One of the oft-repeated urban myths that sometimes pops-up in conversation even among many educated, well meaning Indians is that India as a nation is a British creation. The argument goes roughly as follows – India is an artificial entity. There are only a few periods in history when it was unified under the same political entity. It was only the British that created the idea of India as a single nation and unified it into a political state. A related assumption, in our minds, is that the developed Western countries have a comparatively far greater continuity of nationhood, and legitimacy as states, than India.
This urban myth is not accidental. It was deliberately taught in the British established system of education. John Strachey, writing in `India: Its Administration and Progress’ in 1888, said “This is the first and most essential thing to remember about India – that there is not and never was an India, possessing … any sort of unity, physical, political, social or religious; no Indian nation.
To teach this self-serving colonial narrative obviously suited the British policy of divide and rule. That it still inanely survives means that it is worth setting to rest.
In this essay, we establish that Strachey’s colonial narrative is demonstrably false. Not only is India a coherent nation but, in fact, there are few countries on the planet that are more legitimate nation-states than India. That some of us don’t see this clearly only reflects how we have accepted the colonial myths as well as failed to study the history of the rest of the world.
The Modern States and Their Origins
The concept of nation-states, i.e. that the aspirations of the people that constitute a nation are best served by a common political entity is considered a relatively recent idea in Europe from the 18th century. Nationalism led to the formation of nation-states and modern countries. This development was followed up with a gradual hardening of state boundaries with the passport and visa regime that followed it.
Note that the concept of nationhood is based on the idea shared by a set of people that they constitute a nation. This idea or feeling may be based on common ties of a people based on their culture, common descent, language, religion or other such attributes. The state constitutes a group of people inhabiting a specific territory and living according to a common legal and political authority.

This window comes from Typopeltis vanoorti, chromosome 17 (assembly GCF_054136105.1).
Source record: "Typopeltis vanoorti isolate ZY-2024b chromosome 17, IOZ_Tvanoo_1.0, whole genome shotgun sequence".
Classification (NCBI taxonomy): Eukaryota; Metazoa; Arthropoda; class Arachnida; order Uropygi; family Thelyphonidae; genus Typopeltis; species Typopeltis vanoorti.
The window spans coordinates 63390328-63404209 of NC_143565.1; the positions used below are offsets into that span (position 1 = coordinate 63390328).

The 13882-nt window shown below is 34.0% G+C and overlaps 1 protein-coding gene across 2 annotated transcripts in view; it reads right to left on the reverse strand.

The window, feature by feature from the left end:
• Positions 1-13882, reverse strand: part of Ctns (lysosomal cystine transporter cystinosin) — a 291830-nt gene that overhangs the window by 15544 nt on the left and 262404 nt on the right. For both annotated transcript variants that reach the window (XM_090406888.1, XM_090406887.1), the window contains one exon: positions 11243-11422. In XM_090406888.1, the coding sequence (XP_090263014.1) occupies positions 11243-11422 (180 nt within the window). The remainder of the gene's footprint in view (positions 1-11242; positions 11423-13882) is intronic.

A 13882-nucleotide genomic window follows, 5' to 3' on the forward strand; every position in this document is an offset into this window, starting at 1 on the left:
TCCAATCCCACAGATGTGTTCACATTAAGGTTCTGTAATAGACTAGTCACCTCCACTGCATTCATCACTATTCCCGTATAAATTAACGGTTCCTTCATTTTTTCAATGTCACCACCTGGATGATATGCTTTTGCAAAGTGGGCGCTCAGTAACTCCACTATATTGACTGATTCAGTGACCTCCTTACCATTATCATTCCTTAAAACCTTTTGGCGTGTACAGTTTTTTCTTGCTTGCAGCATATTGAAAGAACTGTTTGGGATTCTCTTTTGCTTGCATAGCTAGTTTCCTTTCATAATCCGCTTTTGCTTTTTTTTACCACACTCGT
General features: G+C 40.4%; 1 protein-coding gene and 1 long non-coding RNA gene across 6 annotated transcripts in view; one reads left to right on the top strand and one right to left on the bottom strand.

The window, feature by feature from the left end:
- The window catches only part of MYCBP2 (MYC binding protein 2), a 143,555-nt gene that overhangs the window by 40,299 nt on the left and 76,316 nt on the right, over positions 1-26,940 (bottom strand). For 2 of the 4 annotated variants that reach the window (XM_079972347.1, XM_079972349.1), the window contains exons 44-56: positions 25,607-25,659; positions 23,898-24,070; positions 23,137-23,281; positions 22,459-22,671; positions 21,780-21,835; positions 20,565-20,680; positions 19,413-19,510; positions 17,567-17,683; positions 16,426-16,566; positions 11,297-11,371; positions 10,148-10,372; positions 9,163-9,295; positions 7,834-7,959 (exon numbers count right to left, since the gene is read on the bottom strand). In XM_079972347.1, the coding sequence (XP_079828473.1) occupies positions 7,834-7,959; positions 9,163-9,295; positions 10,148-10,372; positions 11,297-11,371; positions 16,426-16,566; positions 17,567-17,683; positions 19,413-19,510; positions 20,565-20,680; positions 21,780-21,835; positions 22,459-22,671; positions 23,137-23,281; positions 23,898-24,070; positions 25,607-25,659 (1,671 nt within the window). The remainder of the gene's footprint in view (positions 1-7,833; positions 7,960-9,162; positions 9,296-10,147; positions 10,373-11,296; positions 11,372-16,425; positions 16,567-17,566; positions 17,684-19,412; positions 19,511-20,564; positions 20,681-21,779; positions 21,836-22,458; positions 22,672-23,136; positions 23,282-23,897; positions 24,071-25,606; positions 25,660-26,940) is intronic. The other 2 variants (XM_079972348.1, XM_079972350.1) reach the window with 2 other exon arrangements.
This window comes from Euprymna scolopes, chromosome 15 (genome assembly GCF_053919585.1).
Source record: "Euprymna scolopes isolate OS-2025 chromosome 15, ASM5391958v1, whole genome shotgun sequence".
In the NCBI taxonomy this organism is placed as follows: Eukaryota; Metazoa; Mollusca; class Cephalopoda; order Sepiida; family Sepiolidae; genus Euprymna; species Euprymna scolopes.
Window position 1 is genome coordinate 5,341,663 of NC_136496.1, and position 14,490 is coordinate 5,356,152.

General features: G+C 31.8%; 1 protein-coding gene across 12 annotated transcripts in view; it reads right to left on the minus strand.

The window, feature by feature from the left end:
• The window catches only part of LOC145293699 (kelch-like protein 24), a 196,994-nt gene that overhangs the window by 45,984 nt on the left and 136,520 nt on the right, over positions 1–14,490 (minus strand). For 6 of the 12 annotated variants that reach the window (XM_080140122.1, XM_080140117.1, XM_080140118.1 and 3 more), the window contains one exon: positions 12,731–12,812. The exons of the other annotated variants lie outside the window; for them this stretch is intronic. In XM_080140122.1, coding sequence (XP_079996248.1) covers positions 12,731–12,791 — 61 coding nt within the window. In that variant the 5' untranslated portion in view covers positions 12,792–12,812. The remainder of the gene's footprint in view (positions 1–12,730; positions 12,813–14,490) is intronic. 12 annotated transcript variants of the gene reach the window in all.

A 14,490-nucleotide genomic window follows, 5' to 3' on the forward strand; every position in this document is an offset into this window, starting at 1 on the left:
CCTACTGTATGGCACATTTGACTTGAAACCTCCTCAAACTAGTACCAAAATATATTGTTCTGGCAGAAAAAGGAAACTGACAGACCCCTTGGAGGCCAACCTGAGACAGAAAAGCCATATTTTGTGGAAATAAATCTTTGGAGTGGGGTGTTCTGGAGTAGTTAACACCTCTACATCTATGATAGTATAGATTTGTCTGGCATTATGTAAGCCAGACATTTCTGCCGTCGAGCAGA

The modern nation-state, as it exists today, is a new development for the entire world, and not just for India. Mediaeval Europe, for instance, was divided politically into many small principalities, the boundaries and sovereignties of which changed frequently. Many of the countries as we know them today got established in the 19th and 20th century, and the boundaries of these changed throughout the 20th century – in the two World Wars, border disputes and the turmoil in Eastern Europe.
The United Kingdom was not really united till the act of Union in 1702 when England (including Wales) and Scotland came together. Even then they retained different laws and (even more crucially in European nationhood) retained separate national Churches. In 1801, the United Kingdom of Great Britain and Ireland was formed. In 1922, Ireland broke off as an independent country resulting in the present political formation – the United Kingdom of Great Britain and Northern Ireland. Thus the UK in its present political state, if that is the criteria to be used, is not even a hundred years old.